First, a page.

Culture Coin: A Commons-Based, Complementary Currency for the Arts and Its Impact on Scarcity, Virtue, Ethics, and the Imagination


  • Vijay Mathew HowlRound Theatre Commons
  • Polly Carl Emerson College


This article argues that the current economic design of the US not-for-profit arts sector, specifically theatre, fails to support the long-term wellness of the cultural worker and the cultural commons. As a solution, we propose a global, commons-based alternative economy and complementary currency called Culture Coin that creates new wealth, abundance, and virtuous social behaviors by matching unmet needs with underutilized resources that our current economy fails to circulate. The current design of our arts economy results in generative artists being disproportionately poorer, unjust disparities in how resources are distributed, and social behaviors in the nonprofit sector that mimic for-profit, commercial enterprises. The arts sector has an over-dependence on uncompensated or undercompensated “sweat equity” and volatile philanthropic funding. We detail the value and characteristics of a commons framework for entrepreneurial activity and describe internet-enabled peer production as a way to build cultural commons as well as the most effective way to collectively co-create and deploy the Culture Coin project.

Author Biographies

Vijay Mathew, HowlRound Theatre Commons

Vijay Mathew is the Cultural Strategist and a co-founder of HowlRound Theatre Commons, based at Emerson College, Boston, USA and is privileged to assist a talented team by leading HowlRound's development of commons-based online knowledge sharing platforms and the organization's notions of cultural innovation. Prior to his current position, he was the Coordinator for the National Endowment for the Arts (USA) New Play Development Program, as well as a Theater Communication Group (USA) New Generations Future Leader grant recipient in new work at Arena Stage in Washington, DC. Vijay has a MFA from New School University, New York, a BA from University of Chicago, and an artistic background as an ensemble-based filmmaker and theatremaker. He is a board member of Double Edge Theatre located in rural Ashfield, Massachusetts, USA.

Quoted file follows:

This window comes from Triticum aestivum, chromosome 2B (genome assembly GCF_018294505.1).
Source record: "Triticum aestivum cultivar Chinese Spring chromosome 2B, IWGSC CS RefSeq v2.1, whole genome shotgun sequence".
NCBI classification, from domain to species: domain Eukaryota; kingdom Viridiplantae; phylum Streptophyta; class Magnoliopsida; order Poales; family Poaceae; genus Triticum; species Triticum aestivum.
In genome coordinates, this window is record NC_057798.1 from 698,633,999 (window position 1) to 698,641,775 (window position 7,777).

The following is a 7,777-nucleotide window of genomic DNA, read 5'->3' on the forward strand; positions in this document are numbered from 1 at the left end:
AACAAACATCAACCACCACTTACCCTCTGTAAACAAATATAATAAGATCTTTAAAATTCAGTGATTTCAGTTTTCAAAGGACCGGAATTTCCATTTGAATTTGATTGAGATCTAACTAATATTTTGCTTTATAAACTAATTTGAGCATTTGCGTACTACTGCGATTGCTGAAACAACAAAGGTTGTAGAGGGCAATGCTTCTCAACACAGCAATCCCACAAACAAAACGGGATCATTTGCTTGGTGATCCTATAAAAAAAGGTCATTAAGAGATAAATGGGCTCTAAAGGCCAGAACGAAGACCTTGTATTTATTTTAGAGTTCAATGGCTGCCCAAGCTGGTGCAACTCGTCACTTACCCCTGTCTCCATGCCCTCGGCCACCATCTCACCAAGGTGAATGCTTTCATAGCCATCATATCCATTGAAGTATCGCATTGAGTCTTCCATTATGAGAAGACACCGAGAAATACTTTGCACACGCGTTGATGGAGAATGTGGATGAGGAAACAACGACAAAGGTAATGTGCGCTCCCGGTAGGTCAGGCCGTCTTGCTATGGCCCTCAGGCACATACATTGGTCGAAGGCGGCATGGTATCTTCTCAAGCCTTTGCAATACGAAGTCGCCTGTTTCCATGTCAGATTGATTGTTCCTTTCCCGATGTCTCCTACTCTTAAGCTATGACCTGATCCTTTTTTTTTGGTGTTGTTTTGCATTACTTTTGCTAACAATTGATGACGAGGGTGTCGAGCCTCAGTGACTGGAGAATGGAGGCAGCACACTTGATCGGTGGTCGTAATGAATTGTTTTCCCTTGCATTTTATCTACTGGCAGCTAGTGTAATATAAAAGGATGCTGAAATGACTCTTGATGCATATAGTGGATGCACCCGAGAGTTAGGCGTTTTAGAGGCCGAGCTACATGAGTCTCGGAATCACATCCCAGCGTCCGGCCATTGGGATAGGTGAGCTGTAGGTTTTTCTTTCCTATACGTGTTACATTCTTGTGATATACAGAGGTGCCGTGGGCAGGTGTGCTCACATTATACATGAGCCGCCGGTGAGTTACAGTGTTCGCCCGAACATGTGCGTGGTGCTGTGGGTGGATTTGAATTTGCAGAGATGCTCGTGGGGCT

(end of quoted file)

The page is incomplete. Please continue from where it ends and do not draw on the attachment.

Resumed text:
Polly Carl, Emerson College

P. Carl is a nonfiction writer and a Distinguished Artist in Residence at Emerson College in Boston. He is also a writer and lecturer on theater, gender, inclusive practices, and innovative models for building community and organizations. He is an accomplished theater artist, most recently the dramaturg and producer on a range of diverse projects including Claudia Rankine's new play, The White Card, Melinda Lopez's, Mala (2017 Elliot Norton Award Winner for Outstanding New Script) Jessica Blank and Erik Jensen's How to Be a Rock Critic, and Deborah Stein and Suli Holum's, The Wholehearted. Carl is the founder of the online journal HowlRound.

In 2018, Carl was awarded the Berlin Prize for his forthcoming memoir (Simon and Schuster), Becoming a White Man, and a Massachusetts Cultural Council Fellowship in creative nonfiction. In 2017, he was given a prestigious Art of Change Fellowship from the Ford Foundation, named Theater Person of the Year in 2015 (National Theater Conference), as well as an Alumni of Notable Distinction (University of Minnesota). His former positions include: Director of HowlRound Theatre Commons, Co-artistic Director ArtsEmerson (Emerson College), Director of Artistic Development, Steppenwolf Theater, and Producing Artistic Director, The Playwrights' Center, Minneapolis. Carl holds a PhD in Comparative Studies in Discourse and Society from the University of Minnesota. He was born in Elkhart, Indiana, and now lives in Boston with his spouse, the writer Lynette D'Amico, and their dogs Lenny Obama and Sonny. 




How to Cite

Mathew, V., & Carl, P. (2013). Culture Coin: A Commons-Based, Complementary Currency for the Arts and Its Impact on Scarcity, Virtue, Ethics, and the Imagination. Artivate: A Journal of Entrepreneurship in the Arts, 2(1), 14–29. Retrieved from